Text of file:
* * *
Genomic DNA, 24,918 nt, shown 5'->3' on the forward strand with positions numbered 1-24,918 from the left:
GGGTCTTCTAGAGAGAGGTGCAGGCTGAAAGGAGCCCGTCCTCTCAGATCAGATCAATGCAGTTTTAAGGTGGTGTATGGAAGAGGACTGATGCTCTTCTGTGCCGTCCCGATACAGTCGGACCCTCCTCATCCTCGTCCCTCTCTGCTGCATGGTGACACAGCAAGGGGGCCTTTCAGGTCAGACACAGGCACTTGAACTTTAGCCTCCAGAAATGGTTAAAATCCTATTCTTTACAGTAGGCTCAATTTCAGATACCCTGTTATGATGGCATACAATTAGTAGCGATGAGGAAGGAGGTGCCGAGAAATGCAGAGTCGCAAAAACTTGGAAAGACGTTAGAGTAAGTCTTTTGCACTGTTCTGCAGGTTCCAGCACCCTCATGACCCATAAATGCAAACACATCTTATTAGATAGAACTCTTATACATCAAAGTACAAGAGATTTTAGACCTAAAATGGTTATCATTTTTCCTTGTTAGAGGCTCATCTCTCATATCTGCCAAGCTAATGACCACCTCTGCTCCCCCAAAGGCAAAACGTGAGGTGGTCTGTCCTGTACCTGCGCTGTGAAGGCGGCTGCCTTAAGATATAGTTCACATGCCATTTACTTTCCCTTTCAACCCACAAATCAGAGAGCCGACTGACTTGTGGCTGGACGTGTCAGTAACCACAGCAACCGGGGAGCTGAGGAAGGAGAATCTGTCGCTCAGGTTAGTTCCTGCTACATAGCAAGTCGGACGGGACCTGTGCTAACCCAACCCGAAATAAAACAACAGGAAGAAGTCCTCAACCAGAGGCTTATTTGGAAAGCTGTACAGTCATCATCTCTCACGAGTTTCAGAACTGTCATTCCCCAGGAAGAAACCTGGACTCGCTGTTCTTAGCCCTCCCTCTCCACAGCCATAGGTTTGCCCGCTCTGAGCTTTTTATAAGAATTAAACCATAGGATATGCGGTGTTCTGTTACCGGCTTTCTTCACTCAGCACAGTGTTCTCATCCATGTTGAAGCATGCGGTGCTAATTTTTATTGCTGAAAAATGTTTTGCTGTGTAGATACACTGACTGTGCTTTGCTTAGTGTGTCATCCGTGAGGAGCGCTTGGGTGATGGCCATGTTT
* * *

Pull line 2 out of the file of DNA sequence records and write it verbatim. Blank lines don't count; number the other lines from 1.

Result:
GGGTCTTCTAGAGAGAGGTGCAGGCTGAAAGGAGCCCGTCCTCTCAGATCAGATCAATGCAGTTTTAAGGTGGTGTATGGAAGAGGACTGATGCTCTTCTGTGCCGTCCCGATACAGTCGGACCCTCCTCATCCTCGTCCCTCTCTGCTGCATGGTGACACAGCAAGGGGGCCTTTCAGGTCAGACACAGGCACTTGAACTTTAGCCTCCAGAAATGGTTAAAATCCTATTCTTTACAGTAGGCTCAATTTCAGATACCCTGTTATGATGGCATACAATTAGTAGCGATGAGGAAGGAGGTGCCGAGAAATGCAGAGTCGCAAAAACTTGGAAAGACGTTAGAGTAAGTCTTTTGCACTGTTCTGCAGGTTCCAGCACCCTCATGACCCATAAATGCAAACACATCTTATTAGATAGAACTCTTATACATCAAAGTACAAGAGATTTTAGACCTAAAATGGTTATCATTTTTCCTTGTTAGAGGCTCATCTCTCATATCTGCCAAGCTAATGACCACCTCTGCTCCCCCAAAGGCAAAACGTGAGGTGGTCTGTCCTGTACCTGCGCTGTGAAGGCGGCTGCCTTAAGATATAGTTCACATGCCATTTACTTTCCCTTTCAACCCACAAATCAGAGAGCCGACTGACTTGTGGCTGGACGTGTCAGTAACCACAGCAACCGGGGAGCTGAGGAAGGAGAATCTGTCGCTCAGGTTAGTTCCTGCTACATAGCAAGTCGGACGGGACCTGTGCTAACCCAACCCGAAATAAAACAACAGGAAGAAGTCCTCAACCAGAGGCTTATTTGGAAAGCTGTACAGTCATCATCTCTCACGAGTTTCAGAACTGTCATTCCCCAGGAAGAAACCTGGACTCGCTGTTCTTAGCCCTCCCTCTCCACAGCCATAGGTTTGCCCGCTCTGAGCTTTTTATAAGAATTAAACCATAGGATATGCGGTGTTCTGTTACCGGCTTTCTTCACTCAGCACAGTGTTCTCATCCATGTTGAAGCATGCGGTGCTAATTTTTATTGCTGAAAAATGTTTTGCTGTGTAGATACACTGACTGTGCTTTGCTTAGTGTGTCATCCGTGAGGAGCGCTTGGGTGATGGCCATGTTT